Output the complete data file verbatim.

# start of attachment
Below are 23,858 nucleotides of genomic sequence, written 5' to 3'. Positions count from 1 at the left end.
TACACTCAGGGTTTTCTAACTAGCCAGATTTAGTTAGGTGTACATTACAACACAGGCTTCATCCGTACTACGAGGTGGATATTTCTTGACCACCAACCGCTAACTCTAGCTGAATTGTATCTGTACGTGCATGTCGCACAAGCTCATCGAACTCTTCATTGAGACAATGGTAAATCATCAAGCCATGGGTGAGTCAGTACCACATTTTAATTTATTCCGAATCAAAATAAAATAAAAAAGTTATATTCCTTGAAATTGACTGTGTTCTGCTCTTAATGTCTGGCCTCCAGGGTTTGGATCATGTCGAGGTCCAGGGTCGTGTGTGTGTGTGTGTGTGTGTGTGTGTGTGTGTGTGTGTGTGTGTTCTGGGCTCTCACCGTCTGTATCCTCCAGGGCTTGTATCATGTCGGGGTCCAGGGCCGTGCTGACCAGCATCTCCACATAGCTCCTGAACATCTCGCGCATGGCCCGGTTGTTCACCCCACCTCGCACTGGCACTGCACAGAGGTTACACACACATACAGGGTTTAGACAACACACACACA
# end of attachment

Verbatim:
Below are 23,858 nucleotides of genomic sequence, written 5' to 3'. Positions count from 1 at the left end.
TACACTCAGGGTTTTCTAACTAGCCAGATTTAGTTAGGTGTACATTACAACACAGGCTTCATCCGTACTACGAGGTGGATATTTCTTGACCACCAACCGCTAACTCTAGCTGAATTGTATCTGTACGTGCATGTCGCACAAGCTCATCGAACTCTTCATTGAGACAATGGTAAATCATCAAGCCATGGGTGAGTCAGTACCACATTTTAATTTATTCCGAATCAAAATAAAATAAAAAAGTTATATTCCTTGAAATTGACTGTGTTCTGCTCTTAATGTCTGGCCTCCAGGGTTTGGATCATGTCGAGGTCCAGGGTCGTGTGTGTGTGTGTGTGTGTGTGTGTGTGTGTGTGTGTGTGTGTGTTCTGGGCTCTCACCGTCTGTATCCTCCAGGGCTTGTATCATGTCGGGGTCCAGGGCCGTGCTGACCAGCATCTCCACATAGCTCCTGAACATCTCGCGCATGGCCCGGTTGTTCACCCCACCTCGCACTGGCACTGCACAGAGGTTACACACACATACAGGGTTTAGACAACACACACACA